'The Times They Are A-Changin' : How The Law Views Fathers

Posted On: 06 June 2011

Author: Janys M Scott QC

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This article was originally given as a presentation by Janys Scott QC to Families Need Fathers at an event in Glasgow on 1 June 2011.

 

'THE TIMES THEY ARE A-CHANGIN'

Last week was Bob Dylan’s 70th birthday.  The father of modern rock sang that the times were a-changin’. His theme was that change had to be recognised. It was inevitable and we either joined the new world or sank like a stone. The last twenty five years have seen changes in the way in which the law has viewed fathers. There have been changes in the law’s recognition of the value of fathers. There has been increased acknowledgement in courts of the practical role of fathers. The need for involvement of fathers in decisions about their children has been endorsed. Times have changed. On the other hand change brings its own challenges. 

The Value of Fathers

In 1986 a short landmark decision was reported. This was the decision of Lord Dunpark in the Court of Session in a case called Porchetta v Porchetta[1]It was a divorce case where the parties had one son. The judge awarded custody (as it then was) to the mother. The father applied for access to the boy.  The judge refused access. He said:

“The father's application for access was made by him on his own admission, because he is the father. He gave no other reason for his application. A father does not have an absolute right to access to his child. He is only entitled to access if the court is satisfied that that is in the best interests of the child. The onus is on the defender to show that...None of the evidence which I heard suggests that it is in the best interests of the child that the father should have access at this stage. This child does not know his father nor does he need a father's influence at this stage. For whatever reason the defender has never had any contact with this child....The uncontradicted evidence is that the child is well adjusted and emotionally secure. There is not a shred of evidence to suggest that it would be in his best interests for his father to resume contact with him at this stage.”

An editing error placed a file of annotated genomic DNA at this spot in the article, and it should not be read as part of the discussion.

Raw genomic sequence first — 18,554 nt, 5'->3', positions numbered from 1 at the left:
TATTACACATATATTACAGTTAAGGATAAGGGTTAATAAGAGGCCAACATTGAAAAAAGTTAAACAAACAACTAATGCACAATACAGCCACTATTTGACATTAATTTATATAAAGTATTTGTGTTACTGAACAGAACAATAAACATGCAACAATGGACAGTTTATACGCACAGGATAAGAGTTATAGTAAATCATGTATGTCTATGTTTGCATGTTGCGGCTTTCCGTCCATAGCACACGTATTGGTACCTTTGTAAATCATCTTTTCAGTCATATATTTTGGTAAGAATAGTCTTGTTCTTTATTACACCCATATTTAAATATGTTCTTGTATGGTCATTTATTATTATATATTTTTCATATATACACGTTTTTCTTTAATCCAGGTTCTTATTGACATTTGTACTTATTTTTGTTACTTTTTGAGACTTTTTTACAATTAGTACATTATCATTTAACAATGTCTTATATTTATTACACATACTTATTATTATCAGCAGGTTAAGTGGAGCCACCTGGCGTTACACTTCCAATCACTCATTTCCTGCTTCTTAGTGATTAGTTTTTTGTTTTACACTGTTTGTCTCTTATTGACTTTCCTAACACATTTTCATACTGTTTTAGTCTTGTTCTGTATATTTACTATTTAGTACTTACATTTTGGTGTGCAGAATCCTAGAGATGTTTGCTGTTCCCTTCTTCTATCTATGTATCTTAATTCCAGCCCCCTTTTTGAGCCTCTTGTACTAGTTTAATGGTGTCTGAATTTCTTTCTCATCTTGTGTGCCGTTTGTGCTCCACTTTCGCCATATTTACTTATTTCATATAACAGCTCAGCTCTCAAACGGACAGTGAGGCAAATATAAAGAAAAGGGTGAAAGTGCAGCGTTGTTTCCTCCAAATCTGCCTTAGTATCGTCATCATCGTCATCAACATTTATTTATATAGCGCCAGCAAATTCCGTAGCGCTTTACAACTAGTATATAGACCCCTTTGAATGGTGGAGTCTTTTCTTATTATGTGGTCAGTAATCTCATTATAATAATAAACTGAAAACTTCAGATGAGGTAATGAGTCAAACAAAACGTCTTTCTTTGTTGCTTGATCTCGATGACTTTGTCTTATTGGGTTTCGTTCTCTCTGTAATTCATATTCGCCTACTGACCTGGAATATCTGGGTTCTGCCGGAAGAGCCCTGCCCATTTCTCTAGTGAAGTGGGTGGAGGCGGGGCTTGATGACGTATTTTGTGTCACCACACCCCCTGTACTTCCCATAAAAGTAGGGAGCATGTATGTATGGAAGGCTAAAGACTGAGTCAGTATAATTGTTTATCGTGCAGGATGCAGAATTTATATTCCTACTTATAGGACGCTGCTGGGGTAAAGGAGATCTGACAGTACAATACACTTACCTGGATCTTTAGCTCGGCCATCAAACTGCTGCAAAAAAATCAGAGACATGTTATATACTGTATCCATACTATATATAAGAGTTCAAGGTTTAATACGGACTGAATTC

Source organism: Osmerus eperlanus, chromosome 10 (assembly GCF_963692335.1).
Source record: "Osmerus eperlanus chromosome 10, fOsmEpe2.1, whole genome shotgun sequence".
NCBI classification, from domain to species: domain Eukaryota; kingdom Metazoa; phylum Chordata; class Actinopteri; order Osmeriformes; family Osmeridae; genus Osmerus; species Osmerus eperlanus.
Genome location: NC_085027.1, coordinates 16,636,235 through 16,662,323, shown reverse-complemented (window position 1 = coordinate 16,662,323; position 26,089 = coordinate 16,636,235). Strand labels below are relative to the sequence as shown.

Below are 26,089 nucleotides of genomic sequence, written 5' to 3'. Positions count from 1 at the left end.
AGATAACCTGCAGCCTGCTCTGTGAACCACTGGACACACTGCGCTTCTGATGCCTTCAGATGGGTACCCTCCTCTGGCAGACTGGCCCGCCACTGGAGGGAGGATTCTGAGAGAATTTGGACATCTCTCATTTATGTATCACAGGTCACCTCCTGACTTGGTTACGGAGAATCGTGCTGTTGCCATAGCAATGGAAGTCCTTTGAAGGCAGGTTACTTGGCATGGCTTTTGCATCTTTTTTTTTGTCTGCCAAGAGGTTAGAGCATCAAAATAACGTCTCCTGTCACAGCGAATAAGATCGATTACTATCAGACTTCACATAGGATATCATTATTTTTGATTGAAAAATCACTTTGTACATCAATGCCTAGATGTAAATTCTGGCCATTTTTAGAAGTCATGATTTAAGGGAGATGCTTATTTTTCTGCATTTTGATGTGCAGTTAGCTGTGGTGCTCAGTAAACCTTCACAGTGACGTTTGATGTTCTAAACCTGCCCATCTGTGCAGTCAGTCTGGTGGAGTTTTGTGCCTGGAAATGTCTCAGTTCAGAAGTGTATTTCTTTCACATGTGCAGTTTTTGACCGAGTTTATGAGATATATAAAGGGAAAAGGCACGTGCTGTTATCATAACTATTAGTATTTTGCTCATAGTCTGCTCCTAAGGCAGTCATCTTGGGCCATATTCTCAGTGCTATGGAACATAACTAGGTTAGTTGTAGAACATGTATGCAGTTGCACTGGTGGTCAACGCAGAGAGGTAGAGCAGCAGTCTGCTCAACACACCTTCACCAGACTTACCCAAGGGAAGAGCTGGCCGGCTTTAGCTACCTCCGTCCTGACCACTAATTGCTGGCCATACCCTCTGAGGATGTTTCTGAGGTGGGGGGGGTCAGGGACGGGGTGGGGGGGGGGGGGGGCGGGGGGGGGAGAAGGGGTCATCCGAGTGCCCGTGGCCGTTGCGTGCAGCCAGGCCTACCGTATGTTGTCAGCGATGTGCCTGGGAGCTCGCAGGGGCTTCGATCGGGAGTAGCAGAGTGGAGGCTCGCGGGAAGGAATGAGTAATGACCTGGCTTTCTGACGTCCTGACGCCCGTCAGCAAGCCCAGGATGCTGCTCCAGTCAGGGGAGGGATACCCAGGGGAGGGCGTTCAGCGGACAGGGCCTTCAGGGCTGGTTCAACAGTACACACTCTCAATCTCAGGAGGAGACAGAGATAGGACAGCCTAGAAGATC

From that decision there emerged a line of thinking that a father did not have an entitlement to maintain contact with his child. If he had to resort to the court for an order for access or contact (as we now call it), he had to explain why contact was a good thing, and produce evidence to support the making of an order.  Well, times have changed. 

We owe a great deal to the Children (Scotland) Act 1995. This is in many ways a remarkable piece of legislation, because it changed the language of the law relating to parents and children, and by changing the language it changed the way people think about legal relationships with children. There are a number of key features.....

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[1] 1986 SLT 105